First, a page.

• Radiation exposure due to the Fukushima accident is measured in “round-trip transoceanic” units, i.e. the amount of exposure due to flying across the Pacific Ocean and back. The typical person living in Japan received the equivalent of five transoceanic units, and the average Canadian was given one transoceanic unit from the nuke accident. This unique analogous method was presented by Nikolaos Evangeliou of the Norwegian Institute for Air Research at the annual meeting of the European Geophysical Union earlier this year. The estimated levels of exposure were deduced by studying the atmospheric Cesium-137 concentrations recorded by the international Comprehensive Test-Ban Treaty Network. https://fukushimainform.ca/2017/05/09/the-fate-of-atmospheric-fukushima-radiation/
  • The percentage of Fukushima foods in school lunches returns to pre-2011 levels. The rate was 36% before the nuke accident, and dropped to around 18% the year after (2012). In 2017, it had returned to 36%. There is a target of 40% for 2020. The prefectural official in-charge said, “There are still parents who are concerned about this, and it is natural for them to be so. We will listen closely to them as we continue our inspections and public information activities.” The prefecture regularly posts the results of random tests of school lunch food for contamination. Although the prefecture’s limit is more limiting than the national standard, the levels have never exceeded it. http://www.jaif.or.jp/en/usage-rate-of-locally-produced-materials-in-fukushima-prefecture-school-lunches-returns-to-pre-accident-levels/
  • F. Daiichi’s new rubble storage facility is shown to the Press. The building was completed in time to begin rubble removal from unit #1 last month. Debris from the 2011 hydrogen explosions is strewn atop units #1 & #3, impeding efforts to prepare for the removal of fuel bundles from the Spent Fuel Pools. The storage facility is a four-story structure, with two stories above ground and two below ground. The less radioactive debris will be placed in the upper two stories, and the highly radioactive material in the underground stories, using the earth as an effective radiation shield. https://www3.nhk.or.jp/nhkworld/en/news/20180208_32/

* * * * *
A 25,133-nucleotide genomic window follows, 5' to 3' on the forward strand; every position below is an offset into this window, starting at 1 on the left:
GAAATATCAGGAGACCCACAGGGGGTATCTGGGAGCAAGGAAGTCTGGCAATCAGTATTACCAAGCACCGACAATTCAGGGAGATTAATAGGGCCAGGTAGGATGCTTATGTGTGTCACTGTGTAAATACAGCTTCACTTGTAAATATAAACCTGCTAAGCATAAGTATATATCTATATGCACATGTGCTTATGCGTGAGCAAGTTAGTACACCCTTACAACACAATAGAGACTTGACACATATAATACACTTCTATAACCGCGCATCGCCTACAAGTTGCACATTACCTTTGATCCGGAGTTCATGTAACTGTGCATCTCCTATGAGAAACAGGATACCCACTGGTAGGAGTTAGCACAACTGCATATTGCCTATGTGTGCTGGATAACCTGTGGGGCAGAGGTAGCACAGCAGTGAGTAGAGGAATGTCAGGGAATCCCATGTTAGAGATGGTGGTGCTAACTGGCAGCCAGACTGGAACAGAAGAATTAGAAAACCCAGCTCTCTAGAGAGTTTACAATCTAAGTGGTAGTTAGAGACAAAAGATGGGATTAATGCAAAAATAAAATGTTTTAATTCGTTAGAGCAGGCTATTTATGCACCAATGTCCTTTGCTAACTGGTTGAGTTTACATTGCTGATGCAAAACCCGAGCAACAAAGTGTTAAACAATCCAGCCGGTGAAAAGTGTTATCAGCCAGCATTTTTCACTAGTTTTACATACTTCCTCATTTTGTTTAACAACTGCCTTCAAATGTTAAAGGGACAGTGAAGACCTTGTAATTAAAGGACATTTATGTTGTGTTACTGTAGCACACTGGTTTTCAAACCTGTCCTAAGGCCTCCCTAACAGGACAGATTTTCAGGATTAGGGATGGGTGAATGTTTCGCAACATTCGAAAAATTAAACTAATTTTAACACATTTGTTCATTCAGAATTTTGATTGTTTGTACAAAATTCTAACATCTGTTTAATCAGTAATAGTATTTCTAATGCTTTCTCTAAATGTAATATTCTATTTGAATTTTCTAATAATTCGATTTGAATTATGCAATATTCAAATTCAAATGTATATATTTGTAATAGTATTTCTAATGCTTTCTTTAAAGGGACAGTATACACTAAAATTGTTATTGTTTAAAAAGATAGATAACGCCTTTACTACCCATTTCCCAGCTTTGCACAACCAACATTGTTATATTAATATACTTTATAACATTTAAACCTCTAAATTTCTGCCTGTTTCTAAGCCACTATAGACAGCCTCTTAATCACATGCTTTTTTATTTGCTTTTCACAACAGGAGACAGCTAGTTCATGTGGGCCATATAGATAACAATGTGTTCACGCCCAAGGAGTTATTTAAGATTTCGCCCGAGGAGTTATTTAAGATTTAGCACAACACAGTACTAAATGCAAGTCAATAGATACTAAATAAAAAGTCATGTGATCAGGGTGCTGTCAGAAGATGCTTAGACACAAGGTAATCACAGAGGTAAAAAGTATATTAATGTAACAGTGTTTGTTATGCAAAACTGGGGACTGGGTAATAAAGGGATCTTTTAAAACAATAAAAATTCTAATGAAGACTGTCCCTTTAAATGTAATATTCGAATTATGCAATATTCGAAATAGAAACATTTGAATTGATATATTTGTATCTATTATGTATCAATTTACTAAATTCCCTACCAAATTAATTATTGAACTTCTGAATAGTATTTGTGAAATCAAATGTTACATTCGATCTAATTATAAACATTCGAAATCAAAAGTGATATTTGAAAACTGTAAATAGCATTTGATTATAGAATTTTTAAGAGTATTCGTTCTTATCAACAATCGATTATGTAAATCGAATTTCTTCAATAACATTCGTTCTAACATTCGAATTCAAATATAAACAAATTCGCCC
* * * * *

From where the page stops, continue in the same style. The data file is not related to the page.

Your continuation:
• A Tokyo court awards more than $10 million in compensation to 318 Minamisoma residents. The Odaka District of the city was part of the Tokyo-mandated evacuation population in 2011. 321 of the district’s residents filed a suit for an additional total of nearly $100 million for psychological damage, but the court decided that the amount was not reasonable and cut it by roughly 90%. However, three of the plaintiffs were denied compensation because they lived overseas at the time of the accident. Each qualified plaintiff will receive about $30,000. All Odaka evacuees had already been awarded more than $75,000 for psychological damage, but the 321 who filed the suit said it was not nearly enough. They also feel they were slighted by this latest court award. Junichiro Hironaka, the plaintiffs' lead lawyer, said, “…the amount of compensation ordered does not correspond to the actual damages they suffered.” There is no mention in the Press reports of every man woman and child having already received roughly $400,000 in personal compensation, and each Odaka District homeowner and/or business proprietor gaining millions of dollars in compensatory restitution. It should be noted that most Odaka District evacuees had their personal compensation payments stopped in July, 2017. – one year after the evacuation order was lifted. https://mainichi.jp/english/articles/20180207/p2g/00m/0dm/064000c -- http://www.asahi.com/ajw/articles/AJ201802080065.html